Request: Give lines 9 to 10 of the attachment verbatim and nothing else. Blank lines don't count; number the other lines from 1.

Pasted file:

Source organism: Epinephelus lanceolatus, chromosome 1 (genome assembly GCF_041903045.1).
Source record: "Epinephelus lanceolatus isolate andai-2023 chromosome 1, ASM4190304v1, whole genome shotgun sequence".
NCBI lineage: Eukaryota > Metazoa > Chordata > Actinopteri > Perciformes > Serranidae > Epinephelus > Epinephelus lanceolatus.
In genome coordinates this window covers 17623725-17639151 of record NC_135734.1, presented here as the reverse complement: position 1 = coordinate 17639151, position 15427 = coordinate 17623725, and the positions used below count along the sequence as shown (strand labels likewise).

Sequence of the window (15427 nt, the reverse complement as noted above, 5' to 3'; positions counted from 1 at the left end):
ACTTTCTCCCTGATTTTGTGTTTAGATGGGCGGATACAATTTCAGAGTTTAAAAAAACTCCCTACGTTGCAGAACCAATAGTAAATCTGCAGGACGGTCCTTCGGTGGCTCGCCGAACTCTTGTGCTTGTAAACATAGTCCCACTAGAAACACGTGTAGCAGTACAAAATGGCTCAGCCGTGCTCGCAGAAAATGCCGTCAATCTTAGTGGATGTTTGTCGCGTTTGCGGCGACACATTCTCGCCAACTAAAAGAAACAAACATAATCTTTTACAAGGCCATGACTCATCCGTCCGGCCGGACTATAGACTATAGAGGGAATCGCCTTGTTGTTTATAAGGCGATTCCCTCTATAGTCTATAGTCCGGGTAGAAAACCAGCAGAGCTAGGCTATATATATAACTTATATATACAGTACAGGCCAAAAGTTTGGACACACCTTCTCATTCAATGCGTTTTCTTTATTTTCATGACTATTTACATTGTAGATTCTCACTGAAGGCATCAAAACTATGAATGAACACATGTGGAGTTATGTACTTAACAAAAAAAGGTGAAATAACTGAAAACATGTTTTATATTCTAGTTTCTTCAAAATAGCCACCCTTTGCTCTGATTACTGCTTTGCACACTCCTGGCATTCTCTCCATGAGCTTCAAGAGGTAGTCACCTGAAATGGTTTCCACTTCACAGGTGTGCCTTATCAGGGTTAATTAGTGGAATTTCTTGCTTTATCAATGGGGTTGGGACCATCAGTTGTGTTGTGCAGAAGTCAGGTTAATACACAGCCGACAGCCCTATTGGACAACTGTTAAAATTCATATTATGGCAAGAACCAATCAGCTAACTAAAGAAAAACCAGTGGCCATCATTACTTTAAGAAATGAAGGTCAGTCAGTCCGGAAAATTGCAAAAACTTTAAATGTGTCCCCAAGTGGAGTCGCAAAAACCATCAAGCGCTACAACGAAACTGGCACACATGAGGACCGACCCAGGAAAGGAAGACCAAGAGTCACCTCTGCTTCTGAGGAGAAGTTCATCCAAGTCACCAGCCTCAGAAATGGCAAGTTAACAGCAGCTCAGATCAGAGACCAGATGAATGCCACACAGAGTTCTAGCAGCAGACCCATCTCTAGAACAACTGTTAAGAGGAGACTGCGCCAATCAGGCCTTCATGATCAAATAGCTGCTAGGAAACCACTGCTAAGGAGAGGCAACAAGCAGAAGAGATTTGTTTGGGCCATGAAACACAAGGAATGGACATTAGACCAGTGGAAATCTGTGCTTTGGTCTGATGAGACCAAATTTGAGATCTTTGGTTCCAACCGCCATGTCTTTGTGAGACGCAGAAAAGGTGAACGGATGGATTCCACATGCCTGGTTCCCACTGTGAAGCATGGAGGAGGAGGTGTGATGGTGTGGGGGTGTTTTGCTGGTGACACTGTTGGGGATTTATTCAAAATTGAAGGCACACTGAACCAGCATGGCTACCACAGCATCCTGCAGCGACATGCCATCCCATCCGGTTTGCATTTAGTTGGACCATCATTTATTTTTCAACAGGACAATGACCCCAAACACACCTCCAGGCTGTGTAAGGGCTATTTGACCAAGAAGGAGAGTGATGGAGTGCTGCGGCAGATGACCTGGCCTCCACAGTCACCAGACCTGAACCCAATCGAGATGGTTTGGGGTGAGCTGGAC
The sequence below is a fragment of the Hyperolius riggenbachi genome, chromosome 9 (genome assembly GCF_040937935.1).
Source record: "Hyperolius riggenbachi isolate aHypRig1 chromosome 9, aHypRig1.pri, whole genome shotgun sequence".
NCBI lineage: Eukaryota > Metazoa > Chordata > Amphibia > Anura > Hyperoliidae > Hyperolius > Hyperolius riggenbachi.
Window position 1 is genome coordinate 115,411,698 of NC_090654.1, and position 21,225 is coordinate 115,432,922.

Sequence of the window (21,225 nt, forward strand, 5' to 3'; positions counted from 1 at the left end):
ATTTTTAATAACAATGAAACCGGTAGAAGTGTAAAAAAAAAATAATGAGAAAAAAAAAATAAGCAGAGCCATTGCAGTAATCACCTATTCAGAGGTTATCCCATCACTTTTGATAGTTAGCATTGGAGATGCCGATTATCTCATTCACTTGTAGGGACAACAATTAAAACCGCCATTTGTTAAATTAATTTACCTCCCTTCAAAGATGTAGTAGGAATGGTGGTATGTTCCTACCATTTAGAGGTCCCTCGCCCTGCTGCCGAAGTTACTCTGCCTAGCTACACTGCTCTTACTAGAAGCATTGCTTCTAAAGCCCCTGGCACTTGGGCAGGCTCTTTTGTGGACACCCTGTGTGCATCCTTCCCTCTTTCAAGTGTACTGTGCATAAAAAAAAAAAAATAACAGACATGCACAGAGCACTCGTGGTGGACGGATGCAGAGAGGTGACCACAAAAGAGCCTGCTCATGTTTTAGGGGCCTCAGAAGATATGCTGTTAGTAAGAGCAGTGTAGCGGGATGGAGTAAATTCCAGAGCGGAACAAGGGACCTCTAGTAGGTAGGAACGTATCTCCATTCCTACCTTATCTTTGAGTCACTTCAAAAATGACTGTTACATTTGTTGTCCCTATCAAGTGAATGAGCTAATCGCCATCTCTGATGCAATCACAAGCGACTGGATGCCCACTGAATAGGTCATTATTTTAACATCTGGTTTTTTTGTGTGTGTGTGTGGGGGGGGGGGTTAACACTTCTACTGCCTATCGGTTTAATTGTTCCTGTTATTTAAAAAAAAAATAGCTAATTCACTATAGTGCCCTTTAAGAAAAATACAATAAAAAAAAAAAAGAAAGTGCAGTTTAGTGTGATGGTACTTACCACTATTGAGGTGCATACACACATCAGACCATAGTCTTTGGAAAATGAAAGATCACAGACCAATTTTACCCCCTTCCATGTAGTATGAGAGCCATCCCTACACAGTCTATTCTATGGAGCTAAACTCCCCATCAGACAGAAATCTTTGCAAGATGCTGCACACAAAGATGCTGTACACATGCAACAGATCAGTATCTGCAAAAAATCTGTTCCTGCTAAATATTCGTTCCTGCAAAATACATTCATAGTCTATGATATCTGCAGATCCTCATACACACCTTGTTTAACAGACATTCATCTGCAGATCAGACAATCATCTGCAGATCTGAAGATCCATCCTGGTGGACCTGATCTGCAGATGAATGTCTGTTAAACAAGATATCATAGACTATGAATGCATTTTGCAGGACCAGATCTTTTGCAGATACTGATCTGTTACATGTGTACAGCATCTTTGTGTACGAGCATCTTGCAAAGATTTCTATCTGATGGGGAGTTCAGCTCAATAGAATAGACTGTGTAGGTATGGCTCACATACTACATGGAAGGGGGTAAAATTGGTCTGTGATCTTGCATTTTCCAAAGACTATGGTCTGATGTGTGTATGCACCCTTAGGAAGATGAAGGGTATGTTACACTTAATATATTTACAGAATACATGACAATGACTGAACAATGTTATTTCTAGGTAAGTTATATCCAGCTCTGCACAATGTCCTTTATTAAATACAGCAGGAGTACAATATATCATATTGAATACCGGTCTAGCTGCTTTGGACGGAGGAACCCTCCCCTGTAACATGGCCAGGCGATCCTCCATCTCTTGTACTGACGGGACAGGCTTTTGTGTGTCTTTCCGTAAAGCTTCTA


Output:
NCBI lineage: Eukaryota > Metazoa > Chordata > Amphibia > Anura > Hyperoliidae > Hyperolius > Hyperolius riggenbachi.
Window position 1 is genome coordinate 115,411,698 of NC_090654.1, and position 21,225 is coordinate 115,432,922.